I know of no other profession where members accept work assignments without finding out when they get paid. Paid on acceptance or paid on publication used to do the trick, but no more. The world of writing has gotten more complicated.
I use to pride myself on asking more questions than most until an embarrassing incident snuck up on me in June. After 30 years in the business, I should have known better.
I had just finished submitting an op-ed piece to my distribution list. Sat down; took a breath; and the phone rang. Yes, “I just sent you that piece. You’re going to buy it.” (A great big silent scream of, yea, I am going to published here!) The editor asked me to write one additional paragraph, which I did in about five minutes. I sent the addition back in and that’s when things started going wrong.
Her next email told me that they pay, ugh, $150. I didn’t care at the moment. I just wanted my byline in that paper so much I couldn’t think straight. Attached to the next email were: a vendor agreement, a writer’s agreement and a W2.
It didn’t occur to me until several days later to find out if they paid on acceptance or publication. I had a friend who had written for the same pub for years. She assured me her checks came very quickly. I finally discovered that was true because she was turning in copy for a section that ran every week. No, they paid on publication, declared my editor, when I questioned her. There was nothing in the writer’s agreement that mentioned when one gets paid. I have found this be true several times this past year.
I did try to find out when the publication would happen. She hemmed and hawed and said it would be ëabout a month or sooner.’ Well, two months went by and I heard nothing. I got her to answer the phone one more time. “I told you I would call you.” The tone was annoyed. I finally started emailing the managing editor and got nothing. I faxed and got nowhere still. Finally, on the suggestion from a friend, I sent a certified letter to the CEO of the parent company, return receipt requested. Finally, the editor called. She apologized all over the place and claimed she was having trouble making the ëstory more linear.’ But, not to worry, the payment had been put through.
It didn’t occur to me until after the call that if she really saw this as a problem she would have mentioned it the first day. It was another week of back and forth with the accounting department before the money ended up in my bank account.
This could have been avoided if, after receiving the contract, I had demanded to know when I was getting paid. I have dealt with other publications that paid on publication and they were forthcoming as to the publication time. This type of attitude is not acceptable. We don’t have to hand over our creative work to anyone who comes along.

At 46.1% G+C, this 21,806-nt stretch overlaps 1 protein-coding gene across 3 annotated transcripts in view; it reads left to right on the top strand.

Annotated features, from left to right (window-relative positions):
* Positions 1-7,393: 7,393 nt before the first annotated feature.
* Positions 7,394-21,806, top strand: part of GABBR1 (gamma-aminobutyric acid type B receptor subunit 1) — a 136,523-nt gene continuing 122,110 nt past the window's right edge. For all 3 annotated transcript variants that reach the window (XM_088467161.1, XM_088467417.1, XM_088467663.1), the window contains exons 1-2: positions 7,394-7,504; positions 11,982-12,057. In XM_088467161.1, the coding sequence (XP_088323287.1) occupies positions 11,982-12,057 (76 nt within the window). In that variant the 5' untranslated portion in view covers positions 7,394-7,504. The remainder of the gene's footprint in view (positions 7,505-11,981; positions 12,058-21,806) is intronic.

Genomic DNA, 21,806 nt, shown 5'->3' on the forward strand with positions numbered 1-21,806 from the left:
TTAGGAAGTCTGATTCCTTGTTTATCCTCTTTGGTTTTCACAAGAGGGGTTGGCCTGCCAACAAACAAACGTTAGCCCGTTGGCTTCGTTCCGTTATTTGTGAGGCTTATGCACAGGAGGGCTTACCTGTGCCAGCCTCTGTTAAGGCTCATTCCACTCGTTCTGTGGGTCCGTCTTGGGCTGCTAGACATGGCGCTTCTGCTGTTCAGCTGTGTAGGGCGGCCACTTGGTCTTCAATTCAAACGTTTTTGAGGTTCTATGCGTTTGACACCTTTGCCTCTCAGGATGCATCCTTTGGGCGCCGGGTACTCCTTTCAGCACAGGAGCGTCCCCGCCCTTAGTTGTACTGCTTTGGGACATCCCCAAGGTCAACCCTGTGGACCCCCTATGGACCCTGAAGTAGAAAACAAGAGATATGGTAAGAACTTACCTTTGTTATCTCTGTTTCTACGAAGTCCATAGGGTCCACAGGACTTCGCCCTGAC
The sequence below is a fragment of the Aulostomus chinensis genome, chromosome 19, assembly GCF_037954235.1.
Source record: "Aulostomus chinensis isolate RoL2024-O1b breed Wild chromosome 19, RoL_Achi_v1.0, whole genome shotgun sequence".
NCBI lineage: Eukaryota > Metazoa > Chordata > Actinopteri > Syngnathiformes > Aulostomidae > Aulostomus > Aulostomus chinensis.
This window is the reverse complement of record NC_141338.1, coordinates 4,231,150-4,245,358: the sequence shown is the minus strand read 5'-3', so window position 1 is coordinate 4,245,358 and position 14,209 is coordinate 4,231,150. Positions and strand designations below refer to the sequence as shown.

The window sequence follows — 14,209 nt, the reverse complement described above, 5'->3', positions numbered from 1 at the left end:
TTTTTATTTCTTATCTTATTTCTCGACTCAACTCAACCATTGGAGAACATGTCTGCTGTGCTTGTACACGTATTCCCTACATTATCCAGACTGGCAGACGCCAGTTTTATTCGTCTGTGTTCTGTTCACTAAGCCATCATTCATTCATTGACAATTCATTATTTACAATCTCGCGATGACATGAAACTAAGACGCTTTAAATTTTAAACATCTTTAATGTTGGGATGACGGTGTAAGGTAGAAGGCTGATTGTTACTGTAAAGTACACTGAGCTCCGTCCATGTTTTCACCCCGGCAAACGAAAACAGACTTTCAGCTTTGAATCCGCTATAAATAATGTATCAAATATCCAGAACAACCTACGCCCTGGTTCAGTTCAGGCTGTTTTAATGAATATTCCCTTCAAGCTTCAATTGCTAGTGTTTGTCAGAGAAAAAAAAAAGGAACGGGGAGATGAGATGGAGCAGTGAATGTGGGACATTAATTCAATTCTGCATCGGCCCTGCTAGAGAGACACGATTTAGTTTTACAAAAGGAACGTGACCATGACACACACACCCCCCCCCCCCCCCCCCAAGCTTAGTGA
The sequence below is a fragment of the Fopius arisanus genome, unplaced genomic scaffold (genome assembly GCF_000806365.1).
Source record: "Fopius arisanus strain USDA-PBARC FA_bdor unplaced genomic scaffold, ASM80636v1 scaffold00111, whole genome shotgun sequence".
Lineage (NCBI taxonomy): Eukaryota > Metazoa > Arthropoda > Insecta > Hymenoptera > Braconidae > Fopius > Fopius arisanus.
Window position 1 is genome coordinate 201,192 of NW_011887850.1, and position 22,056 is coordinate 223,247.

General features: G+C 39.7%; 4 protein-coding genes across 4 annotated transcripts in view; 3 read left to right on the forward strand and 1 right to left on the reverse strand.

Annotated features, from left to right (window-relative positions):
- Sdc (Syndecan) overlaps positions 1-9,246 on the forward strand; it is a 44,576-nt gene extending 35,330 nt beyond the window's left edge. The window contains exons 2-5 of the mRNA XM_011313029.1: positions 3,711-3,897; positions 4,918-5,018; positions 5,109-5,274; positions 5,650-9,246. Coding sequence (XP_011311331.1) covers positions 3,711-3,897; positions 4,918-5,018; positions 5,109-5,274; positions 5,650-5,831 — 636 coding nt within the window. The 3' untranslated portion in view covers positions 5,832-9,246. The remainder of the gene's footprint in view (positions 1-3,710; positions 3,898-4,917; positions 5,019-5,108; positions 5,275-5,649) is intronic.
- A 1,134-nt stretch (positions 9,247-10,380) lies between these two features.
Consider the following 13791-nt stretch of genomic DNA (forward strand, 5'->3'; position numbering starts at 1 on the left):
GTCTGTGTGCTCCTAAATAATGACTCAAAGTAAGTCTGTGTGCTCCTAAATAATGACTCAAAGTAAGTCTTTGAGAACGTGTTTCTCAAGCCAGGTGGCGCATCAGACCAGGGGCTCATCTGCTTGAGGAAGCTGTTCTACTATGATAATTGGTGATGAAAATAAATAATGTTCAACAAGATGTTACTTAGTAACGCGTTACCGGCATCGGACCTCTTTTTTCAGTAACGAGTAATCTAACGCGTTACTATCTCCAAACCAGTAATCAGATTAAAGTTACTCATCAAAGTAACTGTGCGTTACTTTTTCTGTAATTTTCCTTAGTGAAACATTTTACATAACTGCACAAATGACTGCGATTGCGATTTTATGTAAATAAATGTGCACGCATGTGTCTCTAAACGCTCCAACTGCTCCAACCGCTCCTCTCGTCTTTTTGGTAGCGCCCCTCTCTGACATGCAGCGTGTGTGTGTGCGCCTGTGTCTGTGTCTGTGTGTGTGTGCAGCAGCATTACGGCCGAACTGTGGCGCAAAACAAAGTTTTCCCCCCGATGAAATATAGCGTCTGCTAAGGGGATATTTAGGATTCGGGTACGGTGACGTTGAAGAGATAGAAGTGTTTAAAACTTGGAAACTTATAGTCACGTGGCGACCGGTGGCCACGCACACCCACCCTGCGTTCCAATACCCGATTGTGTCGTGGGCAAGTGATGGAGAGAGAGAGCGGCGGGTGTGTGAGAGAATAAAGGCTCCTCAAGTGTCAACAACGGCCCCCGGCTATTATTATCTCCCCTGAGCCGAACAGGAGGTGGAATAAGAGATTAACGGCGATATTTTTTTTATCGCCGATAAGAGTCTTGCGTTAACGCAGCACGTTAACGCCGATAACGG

If that wasn’t enough, just last week, I had a writing friend call and tell me that a national publication she had been trying to get into for years accepted a query. She found herself so overwhelmed that she didn’t ask the right questions. This was to be a very lengthy article. She neglected to read the writers’ guidelines where it outlines that first articles are all $250 no matter what the length. The guidelines don’t bother to mention that all first articles were on-spec.
She wanted this article published so bad that she was willing to go along with the conditions. She has been in the business for 15 years.
WHAT YOU NEED TO DO
On receipt, immediately examine the writer’s agreement. If it doesn’t discuss payment terms, don’t agree to it until you have the terms of payment defined in writing.
Ask for details for payment turn around. If it is truly payment on acceptance, how long before it goes to the accounting department? How long do they take with it? Do they only write checks on certain days? You get the idea. The payment date, or something specific indicating an implied payment date (one week after receipt, etc.), should appear in writing in your contract.
If payment is on publication, insist they insert a “or within __ weeks of acceptance” clause (a date agreed on by both you and the editor). Explain to the publisher that this clause is being used with increasing frequency by contractors because writers aren’t responsible for a publication’s schedule or article assignments and articles occasionally end up in limbo for months or years. If the editor balks, or tries to tell you the clause isn’t necessary, you should consider that a red flag. If they’re so sure your article will be published on schedule, why would they refuse to sign a contract stating you’ll get paid on or around that initial proposed publication date?
Refuse to be intimidated if an editor sounds bothered by your requests. Editors get salaries and most have a hard time relating to freelancers. But, you can bet they know when they’re getting their next paycheck – to the day! Why shouldn’t you?
We are business people just like all the other vendors publications deal with. We provide a professional service and deserve to be treated as such. The more confidence we have in how we deal with editors, the happier we will be in our chosen profession.
Laura Bell has been a published freelance writer since 1979. Her byline has been in the Los Angeles Times, Small Business Opportunities, the San Francisco Examiner, the San Jose Mercury News, the Pasadena Star News, and many more. She writes business advice for anyone interested in business: http://www.bellbusinessreport.com